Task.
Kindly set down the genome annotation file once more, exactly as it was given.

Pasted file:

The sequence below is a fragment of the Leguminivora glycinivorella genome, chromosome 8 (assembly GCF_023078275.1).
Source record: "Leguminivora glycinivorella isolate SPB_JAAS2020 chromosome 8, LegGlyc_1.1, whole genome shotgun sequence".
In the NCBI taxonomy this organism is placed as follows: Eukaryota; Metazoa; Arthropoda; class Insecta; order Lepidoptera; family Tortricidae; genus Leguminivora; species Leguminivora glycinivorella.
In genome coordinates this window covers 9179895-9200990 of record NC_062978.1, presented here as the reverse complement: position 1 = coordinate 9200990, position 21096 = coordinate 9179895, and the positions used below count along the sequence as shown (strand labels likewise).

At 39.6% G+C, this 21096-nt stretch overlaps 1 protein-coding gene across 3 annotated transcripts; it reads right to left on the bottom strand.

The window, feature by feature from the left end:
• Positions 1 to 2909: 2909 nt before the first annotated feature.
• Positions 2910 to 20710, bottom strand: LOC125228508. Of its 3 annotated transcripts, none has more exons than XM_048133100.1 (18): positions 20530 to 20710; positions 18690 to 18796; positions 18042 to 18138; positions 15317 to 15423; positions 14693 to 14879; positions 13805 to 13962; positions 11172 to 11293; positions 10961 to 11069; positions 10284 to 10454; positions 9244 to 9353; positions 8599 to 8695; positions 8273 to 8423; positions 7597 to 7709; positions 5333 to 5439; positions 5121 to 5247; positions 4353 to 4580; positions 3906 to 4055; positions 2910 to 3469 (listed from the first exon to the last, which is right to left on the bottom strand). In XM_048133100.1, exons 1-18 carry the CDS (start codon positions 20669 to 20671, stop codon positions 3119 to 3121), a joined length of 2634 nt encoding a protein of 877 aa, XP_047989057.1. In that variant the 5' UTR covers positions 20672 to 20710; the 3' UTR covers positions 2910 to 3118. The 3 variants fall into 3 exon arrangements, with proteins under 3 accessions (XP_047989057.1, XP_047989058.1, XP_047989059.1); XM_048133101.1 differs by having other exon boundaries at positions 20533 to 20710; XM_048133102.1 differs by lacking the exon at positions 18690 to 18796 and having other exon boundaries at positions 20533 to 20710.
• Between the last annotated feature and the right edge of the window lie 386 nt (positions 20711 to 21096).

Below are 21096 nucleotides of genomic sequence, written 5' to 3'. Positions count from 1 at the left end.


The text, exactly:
The sequence below is a fragment of the Leguminivora glycinivorella genome, chromosome 8 (assembly GCF_023078275.1).
Source record: "Leguminivora glycinivorella isolate SPB_JAAS2020 chromosome 8, LegGlyc_1.1, whole genome shotgun sequence".
In the NCBI taxonomy this organism is placed as follows: Eukaryota; Metazoa; Arthropoda; class Insecta; order Lepidoptera; family Tortricidae; genus Leguminivora; species Leguminivora glycinivorella.
In genome coordinates this window covers 9179895-9200990 of record NC_062978.1, presented here as the reverse complement: position 1 = coordinate 9200990, position 21096 = coordinate 9179895, and the positions used below count along the sequence as shown (strand labels likewise).

At 39.6% G+C, this 21096-nt stretch overlaps 1 protein-coding gene across 3 annotated transcripts; it reads right to left on the bottom strand.

The window, feature by feature from the left end:
• Positions 1 to 2909: 2909 nt before the first annotated feature.
• Positions 2910 to 20710, bottom strand: LOC125228508. Of its 3 annotated transcripts, none has more exons than XM_048133100.1 (18): positions 20530 to 20710; positions 18690 to 18796; positions 18042 to 18138; positions 15317 to 15423; positions 14693 to 14879; positions 13805 to 13962; positions 11172 to 11293; positions 10961 to 11069; positions 10284 to 10454; positions 9244 to 9353; positions 8599 to 8695; positions 8273 to 8423; positions 7597 to 7709; positions 5333 to 5439; positions 5121 to 5247; positions 4353 to 4580; positions 3906 to 4055; positions 2910 to 3469 (listed from the first exon to the last, which is right to left on the bottom strand). In XM_048133100.1, exons 1-18 carry the CDS (start codon positions 20669 to 20671, stop codon positions 3119 to 3121), a joined length of 2634 nt encoding a protein of 877 aa, XP_047989057.1. In that variant the 5' UTR covers positions 20672 to 20710; the 3' UTR covers positions 2910 to 3118. The 3 variants fall into 3 exon arrangements, with proteins under 3 accessions (XP_047989057.1, XP_047989058.1, XP_047989059.1); XM_048133101.1 differs by having other exon boundaries at positions 20533 to 20710; XM_048133102.1 differs by lacking the exon at positions 18690 to 18796 and having other exon boundaries at positions 20533 to 20710.
• Between the last annotated feature and the right edge of the window lie 386 nt (positions 20711 to 21096).

Below are 21096 nucleotides of genomic sequence, written 5' to 3'. Positions count from 1 at the left end.